When your customers call or walk into your establishment, they already have a perceived expectation of what your customer experience should be. Your advertising, website and salespeople, which serve a promise to your customers, have already shaped that expectation. Deliver on that promise and your customers come to trust you. Fall short and you have broken that promise and trust. For example, a restaurant menu is a promise to your customers that what is printed on the menu is what you have to offer. If you have to tell a customer that he has an old menu, the new menus haven’t been delivered by the printer and the dry-aged steak is not on the new menu, then to the customer, you failed. He doesn’t care about the printer. All he cares about is his steak. And you failed to deliver it. And his perception is all there is.

Customers don’t care that it’s your first day on the job. They don’t care that you are understaffed because someone called in sick. Customers don’t care that the computers were down when they called.  They only care that they are your customers.  They are willing to give you their hard-earned money in exchange for an experience that they feel is more valuable to them than their money.  And when they come to you, they never have an expectation that they will be dissatisfied.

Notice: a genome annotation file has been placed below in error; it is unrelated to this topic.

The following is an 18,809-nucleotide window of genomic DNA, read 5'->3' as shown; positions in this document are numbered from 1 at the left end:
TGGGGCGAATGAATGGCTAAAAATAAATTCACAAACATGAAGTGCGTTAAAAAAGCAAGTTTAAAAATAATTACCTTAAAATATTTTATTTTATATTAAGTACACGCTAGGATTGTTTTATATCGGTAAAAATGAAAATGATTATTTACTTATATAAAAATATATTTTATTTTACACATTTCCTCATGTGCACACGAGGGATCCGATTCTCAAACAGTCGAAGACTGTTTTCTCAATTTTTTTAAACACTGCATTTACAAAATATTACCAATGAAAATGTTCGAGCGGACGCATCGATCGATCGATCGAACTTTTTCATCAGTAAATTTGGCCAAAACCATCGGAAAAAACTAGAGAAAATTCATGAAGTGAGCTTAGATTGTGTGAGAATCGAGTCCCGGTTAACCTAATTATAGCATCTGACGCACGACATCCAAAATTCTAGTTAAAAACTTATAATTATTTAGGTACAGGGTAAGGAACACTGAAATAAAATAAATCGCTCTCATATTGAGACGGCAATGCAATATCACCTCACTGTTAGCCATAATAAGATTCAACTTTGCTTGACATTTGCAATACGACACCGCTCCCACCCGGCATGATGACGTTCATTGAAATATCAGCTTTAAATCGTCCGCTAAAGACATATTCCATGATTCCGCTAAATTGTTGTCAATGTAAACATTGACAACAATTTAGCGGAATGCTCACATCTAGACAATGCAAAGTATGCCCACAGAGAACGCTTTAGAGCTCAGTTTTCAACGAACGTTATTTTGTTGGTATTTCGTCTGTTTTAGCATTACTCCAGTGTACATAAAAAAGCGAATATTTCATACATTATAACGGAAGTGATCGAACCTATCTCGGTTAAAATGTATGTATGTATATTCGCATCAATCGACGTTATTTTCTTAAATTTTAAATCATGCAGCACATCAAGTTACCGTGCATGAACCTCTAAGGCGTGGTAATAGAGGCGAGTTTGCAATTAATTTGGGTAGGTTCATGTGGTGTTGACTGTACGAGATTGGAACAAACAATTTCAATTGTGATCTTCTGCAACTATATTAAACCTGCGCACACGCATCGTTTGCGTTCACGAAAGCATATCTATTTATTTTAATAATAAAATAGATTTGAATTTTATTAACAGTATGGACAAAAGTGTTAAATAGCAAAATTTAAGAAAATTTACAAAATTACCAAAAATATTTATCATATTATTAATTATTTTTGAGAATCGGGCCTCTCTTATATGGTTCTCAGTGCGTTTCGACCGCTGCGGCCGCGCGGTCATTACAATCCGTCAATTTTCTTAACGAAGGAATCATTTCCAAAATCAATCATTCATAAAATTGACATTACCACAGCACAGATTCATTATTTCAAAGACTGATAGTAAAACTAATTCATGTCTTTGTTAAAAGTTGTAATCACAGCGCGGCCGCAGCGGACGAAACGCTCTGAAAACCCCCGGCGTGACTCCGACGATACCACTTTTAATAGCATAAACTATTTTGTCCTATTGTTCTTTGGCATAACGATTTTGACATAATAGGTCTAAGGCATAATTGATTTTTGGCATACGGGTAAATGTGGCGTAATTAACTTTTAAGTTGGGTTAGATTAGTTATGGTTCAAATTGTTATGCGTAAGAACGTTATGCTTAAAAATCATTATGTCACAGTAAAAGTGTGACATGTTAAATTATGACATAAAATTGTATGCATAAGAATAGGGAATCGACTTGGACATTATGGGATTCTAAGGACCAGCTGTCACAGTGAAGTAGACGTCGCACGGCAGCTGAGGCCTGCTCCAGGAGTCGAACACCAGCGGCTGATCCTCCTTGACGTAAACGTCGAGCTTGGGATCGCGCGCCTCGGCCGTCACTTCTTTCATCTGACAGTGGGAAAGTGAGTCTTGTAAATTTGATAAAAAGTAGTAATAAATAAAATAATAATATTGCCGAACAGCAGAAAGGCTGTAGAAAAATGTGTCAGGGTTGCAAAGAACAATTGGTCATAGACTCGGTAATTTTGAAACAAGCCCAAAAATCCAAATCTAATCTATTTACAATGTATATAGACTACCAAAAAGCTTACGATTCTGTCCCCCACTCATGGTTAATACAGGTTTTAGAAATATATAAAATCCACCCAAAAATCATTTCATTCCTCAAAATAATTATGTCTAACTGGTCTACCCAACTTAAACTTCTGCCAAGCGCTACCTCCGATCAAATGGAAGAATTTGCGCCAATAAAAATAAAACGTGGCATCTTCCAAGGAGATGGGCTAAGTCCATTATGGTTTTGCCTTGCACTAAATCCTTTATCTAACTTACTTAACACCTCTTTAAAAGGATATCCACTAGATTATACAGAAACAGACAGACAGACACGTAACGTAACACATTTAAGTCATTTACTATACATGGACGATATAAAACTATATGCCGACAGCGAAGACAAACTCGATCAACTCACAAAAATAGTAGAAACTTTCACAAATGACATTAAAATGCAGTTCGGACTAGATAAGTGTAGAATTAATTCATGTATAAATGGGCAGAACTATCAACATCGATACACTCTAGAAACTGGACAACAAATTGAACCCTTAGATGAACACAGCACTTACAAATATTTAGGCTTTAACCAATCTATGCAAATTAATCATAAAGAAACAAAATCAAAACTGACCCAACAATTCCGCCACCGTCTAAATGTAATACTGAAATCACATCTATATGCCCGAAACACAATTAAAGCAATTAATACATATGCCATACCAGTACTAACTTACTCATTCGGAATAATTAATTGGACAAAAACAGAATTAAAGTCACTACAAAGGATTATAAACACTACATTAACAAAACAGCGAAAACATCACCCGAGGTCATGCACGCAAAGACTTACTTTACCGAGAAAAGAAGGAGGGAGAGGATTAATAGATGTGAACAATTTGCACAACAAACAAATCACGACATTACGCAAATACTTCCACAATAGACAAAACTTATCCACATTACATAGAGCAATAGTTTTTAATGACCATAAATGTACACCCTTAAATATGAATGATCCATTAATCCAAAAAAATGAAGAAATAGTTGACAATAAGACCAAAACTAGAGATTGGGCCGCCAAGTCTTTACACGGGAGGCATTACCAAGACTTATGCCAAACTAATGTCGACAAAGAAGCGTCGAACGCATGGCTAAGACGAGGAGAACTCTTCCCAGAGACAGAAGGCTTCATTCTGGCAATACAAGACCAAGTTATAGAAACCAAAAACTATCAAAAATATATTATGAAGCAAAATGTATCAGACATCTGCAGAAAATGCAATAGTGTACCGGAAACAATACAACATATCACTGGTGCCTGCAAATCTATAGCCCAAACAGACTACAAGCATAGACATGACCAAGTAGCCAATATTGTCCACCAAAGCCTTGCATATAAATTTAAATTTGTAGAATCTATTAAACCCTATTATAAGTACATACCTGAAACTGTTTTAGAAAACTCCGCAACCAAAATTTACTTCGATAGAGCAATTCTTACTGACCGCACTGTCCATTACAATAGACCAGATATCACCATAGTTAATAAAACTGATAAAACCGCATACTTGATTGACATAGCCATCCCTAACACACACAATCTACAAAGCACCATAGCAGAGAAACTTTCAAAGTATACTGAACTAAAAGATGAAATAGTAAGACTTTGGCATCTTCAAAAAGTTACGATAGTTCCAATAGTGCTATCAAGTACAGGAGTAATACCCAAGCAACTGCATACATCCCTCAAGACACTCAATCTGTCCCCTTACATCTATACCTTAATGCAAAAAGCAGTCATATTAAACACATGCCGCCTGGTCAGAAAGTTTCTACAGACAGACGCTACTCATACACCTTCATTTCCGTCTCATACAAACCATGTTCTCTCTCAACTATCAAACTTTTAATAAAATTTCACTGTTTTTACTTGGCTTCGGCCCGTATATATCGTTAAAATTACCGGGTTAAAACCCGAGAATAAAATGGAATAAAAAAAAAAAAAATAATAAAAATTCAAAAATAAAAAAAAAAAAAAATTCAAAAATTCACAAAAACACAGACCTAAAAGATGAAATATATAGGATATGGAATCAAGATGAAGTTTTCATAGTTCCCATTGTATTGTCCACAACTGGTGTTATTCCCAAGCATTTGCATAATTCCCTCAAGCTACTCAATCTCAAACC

So how do you live up to your customers’ expectations? At the very least the customer experience you deliver should be with no surprises and no excuses. To your customers, any experience less than their expectation is perceived as a dissatisfying surprise. And any reason you offer to explain why you could not deliver is perceived as an excuse. And their perception is all there is.

So do everything you can to make sure there are no negative surprises. Get rid of any potential dissatisfiers.  For example, remove forbidden phrases such as “I’ll be back in a second,” Can you hold for just a minute?” and “I’ll be right with you.” Such phrases only frustrate a customer when more than 60 seconds go by.  Review all the customer touchpoints and take any negative issue and make it a neutral.  Minimize wait times. Clean dirty restrooms. Create “no hassle” return or exchange policies.  Then, as Larry Winget, the Pitbull of Personal Development puts it, “Do what you said you would do, when you said you would do it, the way you said you would do it.”  That’s it. It’s that simple.  Just “do what you said you would do, when you said you would do it, the way you said you would do it.”